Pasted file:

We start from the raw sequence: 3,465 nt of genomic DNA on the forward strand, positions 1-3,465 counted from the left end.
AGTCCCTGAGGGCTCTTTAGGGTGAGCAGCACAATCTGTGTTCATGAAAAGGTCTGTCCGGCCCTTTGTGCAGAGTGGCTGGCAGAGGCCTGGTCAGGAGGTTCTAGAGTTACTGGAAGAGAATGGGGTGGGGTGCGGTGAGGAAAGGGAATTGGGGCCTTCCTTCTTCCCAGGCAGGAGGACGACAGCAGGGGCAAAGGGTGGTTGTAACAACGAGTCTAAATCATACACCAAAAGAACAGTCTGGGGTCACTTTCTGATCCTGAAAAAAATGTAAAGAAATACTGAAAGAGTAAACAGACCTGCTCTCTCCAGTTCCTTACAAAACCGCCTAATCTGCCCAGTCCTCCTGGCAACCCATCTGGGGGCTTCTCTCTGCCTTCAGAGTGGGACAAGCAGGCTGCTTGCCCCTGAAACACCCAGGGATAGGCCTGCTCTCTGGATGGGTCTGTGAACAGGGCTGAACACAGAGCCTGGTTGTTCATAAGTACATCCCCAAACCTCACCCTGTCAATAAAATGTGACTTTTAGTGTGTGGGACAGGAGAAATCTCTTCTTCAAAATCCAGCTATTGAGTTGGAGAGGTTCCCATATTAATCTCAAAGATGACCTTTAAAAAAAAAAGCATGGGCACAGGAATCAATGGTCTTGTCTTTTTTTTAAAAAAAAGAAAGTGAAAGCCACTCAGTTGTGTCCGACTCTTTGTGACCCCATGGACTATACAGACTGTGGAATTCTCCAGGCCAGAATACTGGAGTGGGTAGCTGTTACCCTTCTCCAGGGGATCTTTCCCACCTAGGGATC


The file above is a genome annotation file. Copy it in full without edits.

We start from the raw sequence: 3,465 nt of genomic DNA on the forward strand, positions 1-3,465 counted from the left end.
AGTCCCTGAGGGCTCTTTAGGGTGAGCAGCACAATCTGTGTTCATGAAAAGGTCTGTCCGGCCCTTTGTGCAGAGTGGCTGGCAGAGGCCTGGTCAGGAGGTTCTAGAGTTACTGGAAGAGAATGGGGTGGGGTGCGGTGAGGAAAGGGAATTGGGGCCTTCCTTCTTCCCAGGCAGGAGGACGACAGCAGGGGCAAAGGGTGGTTGTAACAACGAGTCTAAATCATACACCAAAAGAACAGTCTGGGGTCACTTTCTGATCCTGAAAAAAATGTAAAGAAATACTGAAAGAGTAAACAGACCTGCTCTCTCCAGTTCCTTACAAAACCGCCTAATCTGCCCAGTCCTCCTGGCAACCCATCTGGGGGCTTCTCTCTGCCTTCAGAGTGGGACAAGCAGGCTGCTTGCCCCTGAAACACCCAGGGATAGGCCTGCTCTCTGGATGGGTCTGTGAACAGGGCTGAACACAGAGCCTGGTTGTTCATAAGTACATCCCCAAACCTCACCCTGTCAATAAAATGTGACTTTTAGTGTGTGGGACAGGAGAAATCTCTTCTTCAAAATCCAGCTATTGAGTTGGAGAGGTTCCCATATTAATCTCAAAGATGACCTTTAAAAAAAAAAGCATGGGCACAGGAATCAATGGTCTTGTCTTTTTTTTAAAAAAAAGAAAGTGAAAGCCACTCAGTTGTGTCCGACTCTTTGTGACCCCATGGACTATACAGACTGTGGAATTCTCCAGGCCAGAATACTGGAGTGGGTAGCTGTTACCCTTCTCCAGGGGATCTTTCCCACCTAGGGATC